By Patricia H. Kushlis
The most talked about play in London this summer is the Globe’s “Richard
III.” At least among my small circle of
friends and relatives. The most
reviewed exhibit is “Shakespeare Staging the World” on display at the British Museum until November 25. I don’t pretend to have seen the former but I
did visit the Shakespeare exhibit last week.
This special exhibit – a hefty entry of 14£ for non-museum
members except for half prince for seniors on Mondays – has been on display since
July 19 presumably to coincide with the 2012 Olympic games in London. The title is catchy and the exhibit uses
multi-media effectively but it seems to me that Shakespeare focused primarily on
British history, the flora and fauna surrounding Stratford-on-Avon, plus the
Greeks and the Romans – don’t recall seeing a play of his that even included a
Native American, for example, so I’m not sure that the Bard did “stage the
world.” But never mind, this special exhibit itself placed Shakespeare’s world
in the context of his time and I guess the museum needed a title that somehow
tied it into the world class games.
Shakespeare wrote when England
had just begun major expansion beyond its core – from the hostile takeover of Scotland – or the consolidation of Scotland into England
– depending upon how one looks at it – to the exploration and colonization of
the New World.
was its major international rival although, as it turned out, plenty of
land existed for both and the French too.
Censorship and Propaganda Not Just Twentieth Century Phenomena
Years ago when I worked in Moscow, one of our exchange students
described a production of Hamlet that he had just seen. Theater was one of the Russian intelligentsia’s
few outlets for expressing opposition to the Communist regime. But it had to be done carefully. Productions had to be approved by the censors.
That meant many plays never appeared on the official stage but, the student
told me, in the case of Hamlet, it was how the actors had performed the story that
turned the production into a riveting indictment of the Soviet leadership not Shakespeare’s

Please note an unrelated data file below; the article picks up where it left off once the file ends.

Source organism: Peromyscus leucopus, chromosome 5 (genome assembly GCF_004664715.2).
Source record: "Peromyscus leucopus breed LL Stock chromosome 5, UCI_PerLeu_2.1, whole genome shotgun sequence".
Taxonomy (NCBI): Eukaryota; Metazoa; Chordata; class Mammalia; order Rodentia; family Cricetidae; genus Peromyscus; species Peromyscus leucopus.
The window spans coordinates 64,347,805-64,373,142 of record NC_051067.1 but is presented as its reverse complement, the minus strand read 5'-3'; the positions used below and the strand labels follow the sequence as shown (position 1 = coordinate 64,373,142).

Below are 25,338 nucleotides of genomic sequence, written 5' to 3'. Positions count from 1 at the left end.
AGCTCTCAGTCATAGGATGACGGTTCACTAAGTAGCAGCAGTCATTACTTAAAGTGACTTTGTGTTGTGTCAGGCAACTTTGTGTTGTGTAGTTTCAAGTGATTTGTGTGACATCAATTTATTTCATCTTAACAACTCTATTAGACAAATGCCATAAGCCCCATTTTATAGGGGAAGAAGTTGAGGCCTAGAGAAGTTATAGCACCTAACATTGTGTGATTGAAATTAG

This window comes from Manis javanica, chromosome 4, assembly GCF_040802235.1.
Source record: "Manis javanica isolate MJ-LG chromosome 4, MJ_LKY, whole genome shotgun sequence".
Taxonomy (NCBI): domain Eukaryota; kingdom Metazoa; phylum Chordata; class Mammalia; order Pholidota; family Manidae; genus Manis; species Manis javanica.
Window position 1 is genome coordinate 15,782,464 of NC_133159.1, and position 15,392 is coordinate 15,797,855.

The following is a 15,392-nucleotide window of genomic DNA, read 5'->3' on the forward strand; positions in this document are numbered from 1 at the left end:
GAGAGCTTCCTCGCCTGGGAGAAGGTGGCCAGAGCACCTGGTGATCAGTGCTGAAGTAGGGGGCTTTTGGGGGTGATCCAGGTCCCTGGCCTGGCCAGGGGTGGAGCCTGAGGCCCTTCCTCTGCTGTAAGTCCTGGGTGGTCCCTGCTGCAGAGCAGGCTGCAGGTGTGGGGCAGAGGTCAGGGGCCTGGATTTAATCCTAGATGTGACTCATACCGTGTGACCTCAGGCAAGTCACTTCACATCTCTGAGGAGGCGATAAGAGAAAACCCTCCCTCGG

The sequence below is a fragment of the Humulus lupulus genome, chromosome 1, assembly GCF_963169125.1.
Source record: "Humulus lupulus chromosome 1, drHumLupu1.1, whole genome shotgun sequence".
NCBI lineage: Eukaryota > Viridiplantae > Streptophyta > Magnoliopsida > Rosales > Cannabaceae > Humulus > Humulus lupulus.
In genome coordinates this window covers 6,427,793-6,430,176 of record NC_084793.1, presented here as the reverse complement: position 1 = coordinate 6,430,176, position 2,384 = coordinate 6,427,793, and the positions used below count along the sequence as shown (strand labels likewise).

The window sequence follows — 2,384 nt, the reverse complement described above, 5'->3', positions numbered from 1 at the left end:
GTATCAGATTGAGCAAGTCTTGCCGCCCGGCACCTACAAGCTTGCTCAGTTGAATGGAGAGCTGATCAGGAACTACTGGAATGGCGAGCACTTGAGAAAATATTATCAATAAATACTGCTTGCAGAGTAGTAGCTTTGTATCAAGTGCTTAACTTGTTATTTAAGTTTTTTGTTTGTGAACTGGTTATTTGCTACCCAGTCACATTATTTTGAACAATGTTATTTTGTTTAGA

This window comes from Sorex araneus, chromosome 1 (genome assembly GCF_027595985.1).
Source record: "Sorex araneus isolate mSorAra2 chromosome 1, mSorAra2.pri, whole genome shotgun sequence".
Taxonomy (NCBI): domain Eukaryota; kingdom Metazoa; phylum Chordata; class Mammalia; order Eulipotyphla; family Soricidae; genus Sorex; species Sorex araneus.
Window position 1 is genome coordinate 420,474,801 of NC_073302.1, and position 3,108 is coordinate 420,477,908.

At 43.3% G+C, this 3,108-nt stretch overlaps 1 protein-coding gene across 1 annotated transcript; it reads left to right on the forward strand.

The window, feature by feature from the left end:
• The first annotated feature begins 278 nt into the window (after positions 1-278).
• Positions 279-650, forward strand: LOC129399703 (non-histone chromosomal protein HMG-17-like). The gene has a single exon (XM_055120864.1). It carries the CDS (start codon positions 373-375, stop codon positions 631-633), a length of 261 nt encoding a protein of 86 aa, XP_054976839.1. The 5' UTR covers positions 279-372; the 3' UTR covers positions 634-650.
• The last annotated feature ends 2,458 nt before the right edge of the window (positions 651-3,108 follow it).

lines themselves which had been rigorously adhered to and, of course, had been
written three centuries before Brezhnev.
In “Shakespeare: Staging the World,” the visitor learns that
Shakespeare too needed to be wary of the censors. Queen Elizabeth I was not one
to be criticized; the court disliked critics, the aristocracy financed the
production of his plays and political criticism needed to be veiled. As a consequence, many of his plays were set
in classical Greece and Rome – look for the parallels between Elizabeth and
Cleopatra for instance – and Shakespeare’s historical works told the stories of
English history from the standpoint of the ruling dynasty. Early examples of propaganda with the stories
told being those of the victors – not the vanquished.
Why the British
Museum chose to feature a
domestically focused exhibit during the London Olympics 2012 or decided to
charge 14£ ($22) for entrance is curious. You’d hope that BP, the cosponsor, would have
wanted more people – not only the relatively well heeled – to see it. Guess not.
Much of the Museum’s permanent collection – think, for
instance, the Elgin Marbles from the Parthenon, the Rosetta Stone from Egypt and friezes
from Ancient Assyria – came from elsewhere. Perhaps best not to emphasize during
the London Olympics how those art objects arrived in London though, for any number of reasons.
A Political and Social Not Literary Exhibit
But back to Shakespeare’s “Staging the World.” This was a
political, not a literary exhibit or perhaps it could best be described as literature
in the context of the politics and society of the day. The goal was to show the social and political
context of the period: Shakespeare lived
in a society at the cusp of a new age. He died in 1616, four years before the Pilgrims
landed at Plymouth Rock although Columbus had
sailed the ocean blue in 1492, the Spanish had settlements in Mexico and were beginning to settle New Mexico, Jamestown had
been founded and lost and a few Native Americans had been brought to England as
curiosities and trophies.
But was Shakespeare a part of that new age? Or was he foremost a transitional figure? Did he presage it? The exhibit shows us that he was an acute
social critic and observer of human nature and that as such his works – like
Richard III – are still relevant in our time but even he had no crystal
ball. Maybe the everlasting foibles of
human nature and the future as eternal mystery are the lessons that should be this exhibit's
final take away.